cally superior to the arithmetic
mean for averaging multiples,
for the data set than does the
median.
FVLE Issue 12 • April/May 2008 • www.valuationproducts.com • Page 13
FINANCIAL VALUATION - The Market Approach to Value
Continued on next page
averaging yields or any other ratio
where price is the denominator, the
arithmetic mean is appropriate and
the harmonic mean should not be
used. A dividend yield is a divi-
dend/price ratio. If we used the
“earnings yield”3(the earnings/price
ratio), we would calculate the average
earnings yield with the arithmetic
mean. The harmonic mean of P/E ra-
tios (i.e., price in the numerator) is an
equivalent to an arithmetic mean of
the earnings/price ratios.
HIGH MULTIPLES INFLATE THE
ARITHMETIC MEAN
Arithmetic means of multiples such as
P/E ratios and ratios of total capital-
ization to EBITDA give greater weight
to higher multiples. Mathematically,
each guideline company's market
multiple is weighted by the magni-
tude of the multiple itself, so that the
arithmetic mean causes overvalua-
tions. The harmonic mean, which
gives equal weight to each guideline
company's multiple, is statistically su-
perior as a measure of central tenden-
cy of multiples. This can be demon-
strated by the following calculations.
Let us assume that the sample
consists of five similar companies
with EPS of \$2.50, \$2.00, \$1.60, \$1.00
and \$0.80, respectively, each having a
market price of \$20 per share. Exhibit
A calculates the arithmetic mean of
the five P/E ratios (15.1x) and Exhibit
B calculates the harmonic mean of the
same P/E ratios (12.7x). Given the
higher weight of the higher multiples,
the arithmetic mean is higher.
Why is the harmonic mean a
better measure of central tendency for
valuations? The superiority of the
harmonic mean over
the arithmetic mean can
be shown by hypotheti-
cal calculations com-
paring two investment
approaches: (1) an in-
of shares that would
give him/her an equal
amount of earnings in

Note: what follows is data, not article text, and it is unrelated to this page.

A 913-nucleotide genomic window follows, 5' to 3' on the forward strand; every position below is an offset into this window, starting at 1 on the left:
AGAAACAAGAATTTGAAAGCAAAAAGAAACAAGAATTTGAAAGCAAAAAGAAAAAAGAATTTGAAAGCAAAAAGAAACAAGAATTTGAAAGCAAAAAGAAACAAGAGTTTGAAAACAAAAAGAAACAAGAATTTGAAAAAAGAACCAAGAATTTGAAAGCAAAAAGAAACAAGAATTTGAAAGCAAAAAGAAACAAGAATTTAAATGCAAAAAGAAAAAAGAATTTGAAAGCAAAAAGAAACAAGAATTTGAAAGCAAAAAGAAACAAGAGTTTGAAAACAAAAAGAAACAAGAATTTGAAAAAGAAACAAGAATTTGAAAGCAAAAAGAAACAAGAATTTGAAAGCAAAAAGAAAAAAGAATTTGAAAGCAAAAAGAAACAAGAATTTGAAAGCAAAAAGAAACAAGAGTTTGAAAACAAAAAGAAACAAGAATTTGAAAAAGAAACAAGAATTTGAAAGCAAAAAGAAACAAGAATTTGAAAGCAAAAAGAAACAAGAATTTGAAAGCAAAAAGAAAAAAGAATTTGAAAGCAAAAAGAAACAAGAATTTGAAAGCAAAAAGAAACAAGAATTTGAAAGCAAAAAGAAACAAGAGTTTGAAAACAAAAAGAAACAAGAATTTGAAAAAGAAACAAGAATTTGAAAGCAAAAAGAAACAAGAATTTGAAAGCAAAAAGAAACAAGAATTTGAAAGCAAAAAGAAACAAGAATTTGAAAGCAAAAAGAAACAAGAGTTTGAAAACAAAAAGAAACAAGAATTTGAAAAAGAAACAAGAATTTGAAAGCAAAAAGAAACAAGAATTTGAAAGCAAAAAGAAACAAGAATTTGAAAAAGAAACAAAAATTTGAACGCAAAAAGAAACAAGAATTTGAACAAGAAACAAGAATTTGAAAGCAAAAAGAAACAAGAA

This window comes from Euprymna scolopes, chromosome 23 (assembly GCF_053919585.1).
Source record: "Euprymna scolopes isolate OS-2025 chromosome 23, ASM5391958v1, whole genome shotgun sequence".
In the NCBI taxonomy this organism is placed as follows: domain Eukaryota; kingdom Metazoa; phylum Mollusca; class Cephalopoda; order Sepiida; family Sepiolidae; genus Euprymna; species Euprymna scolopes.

each company and (2)
an investor makes an
equal dollar investment in each com-
pany. We assume a group of five com-
panies, with EPS of \$0.80, \$1.00, \$1.60,
\$2.00 and \$2.50, respectively, each sell-
ing at \$20 per share (same as prior ex-
ample). Exhibit C summarizes the
EXHIBIT B
P/E ratio Reciprocal
8.0x 0.125
10.0x 0.100
12.5x 0.080
20.0x 0.050
25.0x 0.040
Mean of reciprocals 0.079
Harmonic mean =
1 ÷ 0.079 = 12.7x
purchases in the hypothetical situa-
tion where the investor buys the num-
ber of shares that represent \$1,000 of
earnings.
In this scenario, the portfolio
cost would be \$75,500 and the P/E
ratio of this portfolio (\$75,500 ÷
EXHIBIT A
Price EPS P/E ratio
\$20.00 \$2.50 8.0x
\$20.00 \$2.00 10.0x
\$20.00 \$1.60 12.5x
\$20.00 \$1.00 20.0x
\$20.00 \$0.80 25.0x
Arithmetic mean 15.1x
\$5,000) would be 15.1x. This is the
same 15.1x that is the arithmetic mean
of the P/E ratios in Exhibit A.
It is unlikely, however, that an
investor would weight a portfolio in
this manner. The more rational ap-
proach— investing an equal amount
in each company— is shown in Exhib-
it D. It shows the result of 20 percent
of the same \$75,500 in shares of each
of the five companies.The P/E ratio of
this portfolio (\$75,500 ÷ \$5,964) would
be 12.7x. This is the same 12.7x calcu-
lated as the harmonic mean in Table B.
This confirms that the harmonic mean
gives an equal weight to an equal dol-
lar investment in each company.
These two examples show that the
harmonic mean more accurately re-
flects reasonable portfolio investment
practice. No rational investor would
have a policy of investing proportion-
ally larger amounts in higher-multi-
ple companies. These ex-
amples demonstrate why
the harmonic mean is a
better measure of central
tendency than the arith-
metic mean. The median
omits useful information
by giving all the weight
to the midpoint.
Many analysts prefer
the median to the arith-
metic mean. The median
(the middle value of a set
of data points) is useful for large sets
of multiples, but is less reliable for
small sets. The writer has found that
medians of large sets of multiples are
lower than the arithmetic mean in
most cases, and that the medians tend
EXHIBIT D
Market price EPS Shares Cost Earnings
\$20.00 \$2.50 755 \$15,100 \$1,888
\$20.00 \$2.00 755 \$15,100 \$1,510